In a story that spans a dozen years, this paper describes several projects that were either directly supported by a Nanotechnology in Undergraduate Education (NUE) grant or stimulated by original work. The projects range from (i) introducing high school students to the applications
of ferrofluids, (ii) a patent application focused on bryostatin-1, an anti-cancer drug, (iii) a laboratory manual published with Cuban collaborators, (iv) a research paper published on single molecule magnets and (iv) software models of on carbon nanotubes as an exploratory lab project in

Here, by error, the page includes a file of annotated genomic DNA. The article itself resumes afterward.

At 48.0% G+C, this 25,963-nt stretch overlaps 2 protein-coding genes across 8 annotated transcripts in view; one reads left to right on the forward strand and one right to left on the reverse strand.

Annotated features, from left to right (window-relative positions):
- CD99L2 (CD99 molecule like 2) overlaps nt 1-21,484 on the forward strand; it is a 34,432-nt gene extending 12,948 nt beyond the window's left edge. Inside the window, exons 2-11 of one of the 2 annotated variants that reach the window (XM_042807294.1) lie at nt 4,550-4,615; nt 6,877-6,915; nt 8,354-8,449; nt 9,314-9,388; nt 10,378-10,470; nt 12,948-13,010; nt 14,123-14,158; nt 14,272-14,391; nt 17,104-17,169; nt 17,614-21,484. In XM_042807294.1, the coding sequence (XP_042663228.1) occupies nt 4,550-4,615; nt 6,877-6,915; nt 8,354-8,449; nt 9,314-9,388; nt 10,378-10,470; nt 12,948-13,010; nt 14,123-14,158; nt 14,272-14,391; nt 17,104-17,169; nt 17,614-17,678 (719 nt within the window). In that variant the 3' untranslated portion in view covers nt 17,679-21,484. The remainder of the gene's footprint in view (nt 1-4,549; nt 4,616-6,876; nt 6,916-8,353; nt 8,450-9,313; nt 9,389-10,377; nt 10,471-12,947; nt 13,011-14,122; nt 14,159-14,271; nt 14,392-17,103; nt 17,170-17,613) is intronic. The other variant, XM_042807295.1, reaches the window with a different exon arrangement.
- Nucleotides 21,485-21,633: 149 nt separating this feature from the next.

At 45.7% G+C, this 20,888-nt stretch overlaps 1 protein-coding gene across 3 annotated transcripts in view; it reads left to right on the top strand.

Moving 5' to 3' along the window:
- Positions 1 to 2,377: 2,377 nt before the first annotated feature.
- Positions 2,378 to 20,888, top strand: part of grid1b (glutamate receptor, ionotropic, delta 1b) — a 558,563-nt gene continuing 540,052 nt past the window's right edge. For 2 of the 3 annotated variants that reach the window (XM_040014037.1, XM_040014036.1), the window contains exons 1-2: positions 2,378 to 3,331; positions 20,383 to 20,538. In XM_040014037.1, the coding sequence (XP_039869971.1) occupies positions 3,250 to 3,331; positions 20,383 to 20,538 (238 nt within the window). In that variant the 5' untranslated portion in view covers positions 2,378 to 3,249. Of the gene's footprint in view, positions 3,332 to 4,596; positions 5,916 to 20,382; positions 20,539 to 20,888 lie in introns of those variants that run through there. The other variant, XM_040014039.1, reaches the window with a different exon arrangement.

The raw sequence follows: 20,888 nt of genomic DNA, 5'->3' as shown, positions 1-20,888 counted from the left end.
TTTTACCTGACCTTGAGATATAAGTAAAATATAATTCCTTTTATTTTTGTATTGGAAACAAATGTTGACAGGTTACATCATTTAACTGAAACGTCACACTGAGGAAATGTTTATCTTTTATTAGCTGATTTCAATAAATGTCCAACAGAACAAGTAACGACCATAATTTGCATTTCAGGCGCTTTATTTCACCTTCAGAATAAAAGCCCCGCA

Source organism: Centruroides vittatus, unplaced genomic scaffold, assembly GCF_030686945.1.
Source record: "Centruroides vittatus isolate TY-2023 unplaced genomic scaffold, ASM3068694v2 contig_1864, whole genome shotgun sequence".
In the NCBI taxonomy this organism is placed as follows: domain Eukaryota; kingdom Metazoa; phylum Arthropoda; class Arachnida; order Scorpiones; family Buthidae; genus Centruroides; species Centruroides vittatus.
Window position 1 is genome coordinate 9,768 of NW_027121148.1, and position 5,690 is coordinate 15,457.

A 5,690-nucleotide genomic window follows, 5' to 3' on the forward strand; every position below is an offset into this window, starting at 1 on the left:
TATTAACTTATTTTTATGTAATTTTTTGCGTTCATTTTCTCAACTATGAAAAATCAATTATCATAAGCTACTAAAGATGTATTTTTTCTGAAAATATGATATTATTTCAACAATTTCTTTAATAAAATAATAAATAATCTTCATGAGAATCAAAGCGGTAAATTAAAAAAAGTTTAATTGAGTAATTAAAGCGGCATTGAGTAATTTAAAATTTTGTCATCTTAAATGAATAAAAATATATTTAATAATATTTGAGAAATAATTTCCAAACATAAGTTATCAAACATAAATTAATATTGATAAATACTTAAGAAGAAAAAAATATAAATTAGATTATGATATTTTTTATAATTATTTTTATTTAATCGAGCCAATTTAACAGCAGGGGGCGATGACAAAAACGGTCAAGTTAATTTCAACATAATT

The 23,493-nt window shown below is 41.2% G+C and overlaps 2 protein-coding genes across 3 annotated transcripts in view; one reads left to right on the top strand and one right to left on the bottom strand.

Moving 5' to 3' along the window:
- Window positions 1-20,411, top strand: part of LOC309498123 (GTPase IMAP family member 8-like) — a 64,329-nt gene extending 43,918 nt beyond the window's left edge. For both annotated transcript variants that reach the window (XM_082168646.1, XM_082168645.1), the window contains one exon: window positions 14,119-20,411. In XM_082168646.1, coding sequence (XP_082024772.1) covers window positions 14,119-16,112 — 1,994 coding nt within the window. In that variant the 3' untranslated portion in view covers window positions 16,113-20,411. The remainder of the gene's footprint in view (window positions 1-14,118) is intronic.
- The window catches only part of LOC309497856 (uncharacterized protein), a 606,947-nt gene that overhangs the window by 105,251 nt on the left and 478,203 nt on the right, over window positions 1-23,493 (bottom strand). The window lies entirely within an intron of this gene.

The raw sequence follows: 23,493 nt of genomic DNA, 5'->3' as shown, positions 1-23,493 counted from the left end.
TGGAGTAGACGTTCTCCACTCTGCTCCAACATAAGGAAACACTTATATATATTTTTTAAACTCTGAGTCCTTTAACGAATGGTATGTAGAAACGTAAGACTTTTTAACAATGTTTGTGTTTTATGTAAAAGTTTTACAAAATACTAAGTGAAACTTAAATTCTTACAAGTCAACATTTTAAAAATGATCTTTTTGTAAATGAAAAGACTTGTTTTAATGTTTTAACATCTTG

a physical chemistry class. This educational journey launched by the NUE has inspired hundreds of students, resulted in over twenty published papers, spawned new projects in other areas, dozens of presentations at meetings and two patent applications.
The Journal of Nano Education (JNE) is a peer-reviewed international journal that aims to provide the most complete and reliable source of information on current developments in nanoscale science, technology, engineering, and medical education.